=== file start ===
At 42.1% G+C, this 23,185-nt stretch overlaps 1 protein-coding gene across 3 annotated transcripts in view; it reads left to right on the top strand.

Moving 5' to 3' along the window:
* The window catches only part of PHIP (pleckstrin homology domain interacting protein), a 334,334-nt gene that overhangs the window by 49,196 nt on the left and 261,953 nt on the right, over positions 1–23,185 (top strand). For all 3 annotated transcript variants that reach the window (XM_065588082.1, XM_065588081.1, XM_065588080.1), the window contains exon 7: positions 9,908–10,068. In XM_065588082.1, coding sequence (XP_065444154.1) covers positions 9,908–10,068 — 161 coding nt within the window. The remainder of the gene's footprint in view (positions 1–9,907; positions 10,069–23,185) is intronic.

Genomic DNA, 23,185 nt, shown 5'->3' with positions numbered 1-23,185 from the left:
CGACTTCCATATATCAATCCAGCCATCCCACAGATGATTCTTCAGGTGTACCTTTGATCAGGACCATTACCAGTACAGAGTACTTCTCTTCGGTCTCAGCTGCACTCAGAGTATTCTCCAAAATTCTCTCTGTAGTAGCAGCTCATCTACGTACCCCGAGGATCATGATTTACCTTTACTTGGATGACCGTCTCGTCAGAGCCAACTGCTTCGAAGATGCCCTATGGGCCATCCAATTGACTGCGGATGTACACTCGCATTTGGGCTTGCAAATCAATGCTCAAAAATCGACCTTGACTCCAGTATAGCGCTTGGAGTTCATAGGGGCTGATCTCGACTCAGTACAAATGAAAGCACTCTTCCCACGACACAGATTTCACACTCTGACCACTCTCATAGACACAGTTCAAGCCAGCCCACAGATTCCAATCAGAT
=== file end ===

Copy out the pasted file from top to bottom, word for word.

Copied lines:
At 42.1% G+C, this 23,185-nt stretch overlaps 1 protein-coding gene across 3 annotated transcripts in view; it reads left to right on the top strand.

Moving 5' to 3' along the window:
* The window catches only part of PHIP (pleckstrin homology domain interacting protein), a 334,334-nt gene that overhangs the window by 49,196 nt on the left and 261,953 nt on the right, over positions 1–23,185 (top strand). For all 3 annotated transcript variants that reach the window (XM_065588082.1, XM_065588081.1, XM_065588080.1), the window contains exon 7: positions 9,908–10,068. In XM_065588082.1, coding sequence (XP_065444154.1) covers positions 9,908–10,068 — 161 coding nt within the window. The remainder of the gene's footprint in view (positions 1–9,907; positions 10,069–23,185) is intronic.

Genomic DNA, 23,185 nt, shown 5'->3' with positions numbered 1-23,185 from the left:
CGACTTCCATATATCAATCCAGCCATCCCACAGATGATTCTTCAGGTGTACCTTTGATCAGGACCATTACCAGTACAGAGTACTTCTCTTCGGTCTCAGCTGCACTCAGAGTATTCTCCAAAATTCTCTCTGTAGTAGCAGCTCATCTACGTACCCCGAGGATCATGATTTACCTTTACTTGGATGACCGTCTCGTCAGAGCCAACTGCTTCGAAGATGCCCTATGGGCCATCCAATTGACTGCGGATGTACACTCGCATTTGGGCTTGCAAATCAATGCTCAAAAATCGACCTTGACTCCAGTATAGCGCTTGGAGTTCATAGGGGCTGATCTCGACTCAGTACAAATGAAAGCACTCTTCCCACGACACAGATTTCACACTCTGACCACTCTCATAGACACAGTTCAAGCCAGCCCACAGATTCCAATCAGAT